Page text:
software or hardware on the network. Ensure that there are no foreign IP
addresses on the list. If you find one, trace route to the IP address.
Once you locate its origin you can take action. If you are unsure
physically, then disconnect the segment where the potential intruder may
be on the network.
A firewall is a set of related programs, located at a network gateway
server that protects the resources of a private network from outside
users. A firewall, working closely with a router program, examines each
network packet to determine whether to forward it toward its
destination. It also includes or works with a proxy server that makes
network requests on behalf of workstation users. A firewall is often
installed in a specially designated computer separate from the rest of
the network, so that no incoming request can get directly at private
It is imperative to utilise a secured firewall between a corporate
network and the Internet. As the single point of traffic into and out of
a corporate network, a firewall can be effectively monitored and
secured. It is important to have at least one firewall and router
separating the network from external networks not in the company's
On larger sites the control system needs to be protected from attack
within the scada network. Implementing an additional firewall between
the corporate and scada network is highly recommended.
Firewalls and other simple boundary devices currently lack some degree
of intelligence when it comes to observing, recognising and identifying
attack signatures that may be present in the traffic they monitor and
the log files which they collect. This deficiency explains why intrusion
detection systems are becoming increasingly important for network
An IDS is a specialised tool that knows how to read and interpret the
contents of log files from routers, firewalls, servers and other network
devices. It often stores a database of known attack signatures and can
compare patterns of activity, traffic or behaviour in the logs it is
monitoring against those signatures. In this way it can recognise when a
close match between a signature and current or recent behaviour occurs.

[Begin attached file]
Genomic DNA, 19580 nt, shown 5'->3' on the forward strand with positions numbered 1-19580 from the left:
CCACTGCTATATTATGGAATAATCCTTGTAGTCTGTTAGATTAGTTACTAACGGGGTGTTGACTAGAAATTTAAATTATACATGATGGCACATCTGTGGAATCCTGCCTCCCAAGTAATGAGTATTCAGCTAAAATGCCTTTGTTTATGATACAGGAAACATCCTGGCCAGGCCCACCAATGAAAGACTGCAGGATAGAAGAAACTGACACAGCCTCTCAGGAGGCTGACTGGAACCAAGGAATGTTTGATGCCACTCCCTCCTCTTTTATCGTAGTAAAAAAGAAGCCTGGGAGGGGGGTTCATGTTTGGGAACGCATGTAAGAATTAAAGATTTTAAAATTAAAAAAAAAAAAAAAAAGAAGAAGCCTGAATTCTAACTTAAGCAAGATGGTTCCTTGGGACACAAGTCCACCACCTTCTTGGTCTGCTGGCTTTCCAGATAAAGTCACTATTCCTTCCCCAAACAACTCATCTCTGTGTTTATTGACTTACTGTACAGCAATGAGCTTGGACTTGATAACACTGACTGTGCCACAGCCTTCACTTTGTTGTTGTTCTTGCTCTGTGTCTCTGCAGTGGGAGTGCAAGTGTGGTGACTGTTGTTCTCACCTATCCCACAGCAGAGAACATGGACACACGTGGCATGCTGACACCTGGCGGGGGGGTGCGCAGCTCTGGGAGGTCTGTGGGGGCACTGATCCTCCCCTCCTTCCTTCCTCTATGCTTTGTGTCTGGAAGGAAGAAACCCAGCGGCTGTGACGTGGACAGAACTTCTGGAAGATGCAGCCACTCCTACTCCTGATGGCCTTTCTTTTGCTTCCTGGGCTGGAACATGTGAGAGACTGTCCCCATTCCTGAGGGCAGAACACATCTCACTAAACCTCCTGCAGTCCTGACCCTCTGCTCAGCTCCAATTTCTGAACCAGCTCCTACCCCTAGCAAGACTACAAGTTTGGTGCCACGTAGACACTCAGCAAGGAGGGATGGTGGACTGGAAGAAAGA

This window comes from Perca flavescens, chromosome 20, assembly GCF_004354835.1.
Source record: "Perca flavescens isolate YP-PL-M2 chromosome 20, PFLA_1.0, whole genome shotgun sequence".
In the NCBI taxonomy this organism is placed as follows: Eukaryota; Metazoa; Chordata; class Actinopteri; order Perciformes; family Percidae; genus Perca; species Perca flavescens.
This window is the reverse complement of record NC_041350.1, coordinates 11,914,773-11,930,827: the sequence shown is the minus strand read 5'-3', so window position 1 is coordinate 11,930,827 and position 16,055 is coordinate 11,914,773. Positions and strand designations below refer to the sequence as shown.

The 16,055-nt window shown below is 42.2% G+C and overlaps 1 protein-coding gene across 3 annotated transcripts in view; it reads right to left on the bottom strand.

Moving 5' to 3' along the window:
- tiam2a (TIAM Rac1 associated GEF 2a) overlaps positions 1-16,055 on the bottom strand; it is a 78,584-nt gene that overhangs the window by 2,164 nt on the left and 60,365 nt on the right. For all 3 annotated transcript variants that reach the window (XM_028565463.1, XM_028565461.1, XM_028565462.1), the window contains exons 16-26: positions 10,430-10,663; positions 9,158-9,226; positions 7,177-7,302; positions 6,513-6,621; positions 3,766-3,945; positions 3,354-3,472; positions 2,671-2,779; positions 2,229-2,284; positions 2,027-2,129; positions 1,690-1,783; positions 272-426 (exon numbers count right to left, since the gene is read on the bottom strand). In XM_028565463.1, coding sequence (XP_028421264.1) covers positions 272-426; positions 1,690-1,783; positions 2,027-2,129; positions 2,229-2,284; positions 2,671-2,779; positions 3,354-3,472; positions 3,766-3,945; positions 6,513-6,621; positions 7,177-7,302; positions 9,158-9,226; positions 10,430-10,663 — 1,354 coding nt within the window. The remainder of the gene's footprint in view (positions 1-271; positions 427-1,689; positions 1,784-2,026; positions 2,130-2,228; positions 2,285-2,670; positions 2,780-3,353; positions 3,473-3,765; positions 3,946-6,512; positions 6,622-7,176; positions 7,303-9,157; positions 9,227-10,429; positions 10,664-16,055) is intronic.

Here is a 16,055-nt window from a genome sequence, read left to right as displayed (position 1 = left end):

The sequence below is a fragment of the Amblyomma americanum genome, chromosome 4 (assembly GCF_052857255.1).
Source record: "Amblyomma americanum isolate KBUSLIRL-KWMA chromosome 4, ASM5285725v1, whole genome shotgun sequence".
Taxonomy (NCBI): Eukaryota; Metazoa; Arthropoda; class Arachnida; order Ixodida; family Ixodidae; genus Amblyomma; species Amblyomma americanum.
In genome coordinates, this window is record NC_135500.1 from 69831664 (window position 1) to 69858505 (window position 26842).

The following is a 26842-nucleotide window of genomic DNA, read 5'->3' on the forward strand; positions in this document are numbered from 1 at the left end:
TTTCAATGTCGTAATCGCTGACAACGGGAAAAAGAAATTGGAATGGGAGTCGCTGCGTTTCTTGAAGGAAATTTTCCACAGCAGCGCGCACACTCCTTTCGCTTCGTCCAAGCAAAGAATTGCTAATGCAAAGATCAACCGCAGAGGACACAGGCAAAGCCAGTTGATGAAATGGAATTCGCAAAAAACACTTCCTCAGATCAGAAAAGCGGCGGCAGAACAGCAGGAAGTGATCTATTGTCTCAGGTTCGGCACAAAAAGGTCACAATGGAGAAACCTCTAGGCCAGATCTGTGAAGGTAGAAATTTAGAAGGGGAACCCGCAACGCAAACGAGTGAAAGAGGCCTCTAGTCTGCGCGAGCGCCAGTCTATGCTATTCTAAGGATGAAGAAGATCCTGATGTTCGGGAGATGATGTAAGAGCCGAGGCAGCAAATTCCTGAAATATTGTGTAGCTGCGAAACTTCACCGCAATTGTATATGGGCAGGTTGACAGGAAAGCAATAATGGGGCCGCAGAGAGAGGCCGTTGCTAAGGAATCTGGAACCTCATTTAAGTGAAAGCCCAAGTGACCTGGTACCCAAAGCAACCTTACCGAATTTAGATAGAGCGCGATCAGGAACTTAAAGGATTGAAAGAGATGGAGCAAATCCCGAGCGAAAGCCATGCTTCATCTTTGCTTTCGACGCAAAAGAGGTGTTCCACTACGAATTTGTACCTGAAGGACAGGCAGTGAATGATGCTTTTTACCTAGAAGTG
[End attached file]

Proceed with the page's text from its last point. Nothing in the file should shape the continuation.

Most commercial environments use some combination of network- and host-
and/or application-based IDS systems to observe what is happening on the
network while also monitoring key hosts and applications.
Virtual private network
One of the main security issues facing complex networks is remote
access. VPN is a secured way of connecting to remote scada networks.
With a VPN, all data paths are secret to a certain extent, yet open to a
limited group of persons, such as company employees. A VPN is a network
constructed using public wires to connect nodes. There are a number of
systems that allow the creation of networks using the Internet as the
transport medium. These systems use encryption and other security
measures to ensure only authorised users access the network and data
cannot be intercepted.
IPsec is a set of protocols developed by the Internet Engineering Task
Force to support the secure exchange of packets at the IP layer. IPsec
can be deployed within a network to provide computer-level
authentication and data encryption. It can also be used to create a VPN
connection between two remote networks using the highly secured Layer
Two Tunneling Protocol with Internet Protocol security (L2TP/IPSec).
The use of DMZ buffers is becoming increasingly common as a method of
segregating business applications from scada networks and is a highly
recommended additional security measure. DMZs are buffers between
trusted networks (scada network) and corporate networks or the Internet,
separated through additional firewalls and routers.
For more information contact Niconette du Toit, Citect, +27 (0)11 699
6600, niconette.dutoit (at) citect.com, www.citect.com